The world faces an "imminent" water crisis. The United Nations this week released a report saying the planet's water supply is being drained by "unsustainable water use, pollution, and unchecked global warming," the BBC reports.
For much of the world, the crisis is already here. "Globally, two billion people do not have safe drinking water," the U.N. reports. And city dwellers aren't exempt: "The global urban population facing water scarcity is projected to potentially double from 930 million in 2016 to between 1.7 and 2.4 billion people, in 2050."
This isn't just an international problem, The Wall Street Journal notes: "Parts of the U.S. have increasingly felt pressure on their water systems after a series of droughts and aging infrastructure have affected farming and left some cities desperate for clean drinking water." As many as 44 million Americans live with inadequate water systems, but those numbers "are eclipsed by water crises affecting poorer nations, particularly parts of Africa." The crisis has been long in the making — and only now might be getting the attention of policymakers. "This might be the year that the world finally acknowledges its mounting water crisis," GZERO Media reports.
What are the commentators saying?
Climate change is a huge contributing factor in this crisis. "Extreme and prolonged droughts, made more frequent and severe by the climate crisis," are putting pressure on the planet's water supply, CNN explains. There is also the problem of overconsumption. "Agriculture consumes more water than any other source and wastes much of that through inefficiencies, the World Wildlife Fund adds. That means the water crisis might also end up being a food crisis. "Agriculture is both a major cause and casualty of water scarcity," the Food and Agriculture Organization of the United Nations says in its overview of the issue. Meat production is a big part of the inefficiency: The U.N. agency says it takes roughly 1,250 liters of water to produce a kilogram of lentils — and 13,000 liters to produce a kilogram of beef.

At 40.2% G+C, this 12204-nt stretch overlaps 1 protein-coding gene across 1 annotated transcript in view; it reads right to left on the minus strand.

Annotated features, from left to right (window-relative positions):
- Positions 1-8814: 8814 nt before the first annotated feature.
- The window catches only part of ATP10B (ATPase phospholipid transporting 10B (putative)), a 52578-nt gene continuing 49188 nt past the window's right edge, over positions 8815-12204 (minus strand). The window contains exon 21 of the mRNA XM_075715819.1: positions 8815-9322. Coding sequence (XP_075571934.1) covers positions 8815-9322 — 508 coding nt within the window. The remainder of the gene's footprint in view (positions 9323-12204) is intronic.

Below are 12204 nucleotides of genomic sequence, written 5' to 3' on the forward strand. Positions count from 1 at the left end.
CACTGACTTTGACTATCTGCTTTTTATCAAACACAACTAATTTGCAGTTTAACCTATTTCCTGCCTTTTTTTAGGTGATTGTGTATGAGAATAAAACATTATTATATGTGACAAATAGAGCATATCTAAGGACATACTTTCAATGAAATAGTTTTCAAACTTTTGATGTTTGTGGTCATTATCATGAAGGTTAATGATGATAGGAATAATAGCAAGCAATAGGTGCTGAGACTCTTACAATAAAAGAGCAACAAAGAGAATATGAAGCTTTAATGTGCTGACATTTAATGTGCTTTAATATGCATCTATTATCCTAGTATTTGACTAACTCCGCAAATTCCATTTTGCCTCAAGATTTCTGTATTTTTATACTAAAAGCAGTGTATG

Another factor in the crisis: The popularity of bottled water. The global market for bottled water is expected to double over the next decade, to $500 billion a year, explain U.N. scientists Zeineb Bouhlel and Vladimir Smakhtin at The Conversation. That's faster growth than any other food industry category. But in many low-income countries, "rising consumption of bottled water can be seen as a proxy indicator of decades of governments' failure to deliver on commitments to safe public water systems." And, CNN adds, "some companies are operating in areas where there are already shortages in drinking water."
Just as there is no one reason for the water crisis, there is no single solution either. Small efforts like fixing Italy's leaky pipes might make a difference. So might desalinizing the world's ocean water for drinking. Isla Urbana, a Mexican nonprofit, installs home rainwater tanks "to capture rain that's used primarily for non-drinking water purposes," NPR reports. The U.N. report also promotes the idea of "water funds," in which big water guzzlers — cities and utilities — "invest money in farmers operating upstream" so they can cut their water usage. The less water that goes toward agriculture, the more that's left over for drinking. And the International Energy Agency says the world's move to clean energy sources could help ease the water crisis: Water is used to extract and wash coal for power plants, and as those coal-powered plants come offline, the amount of water they use will drop.
There has been some discussion about creating a legally binding international water treaty to enforce more efficient water use, but that seems a long way off. Meanwhile, officials and activists worry that the common good will be crowded out by capitalist enterprises. "Considering water as a commodity or a business opportunity will leave behind those that cannot access or afford the market prices," a panel of U.N. experts said in a joint statement. But business leaders say water security will also be important to their bottom line in the future.
Experts are sounding the alarm — but they remain hopeful, as well. "If we take appropriate action," says Kristin Meyer of the U.N. Office for Disaster Risk Reduction, "natural hazards don't have to turn into disasters."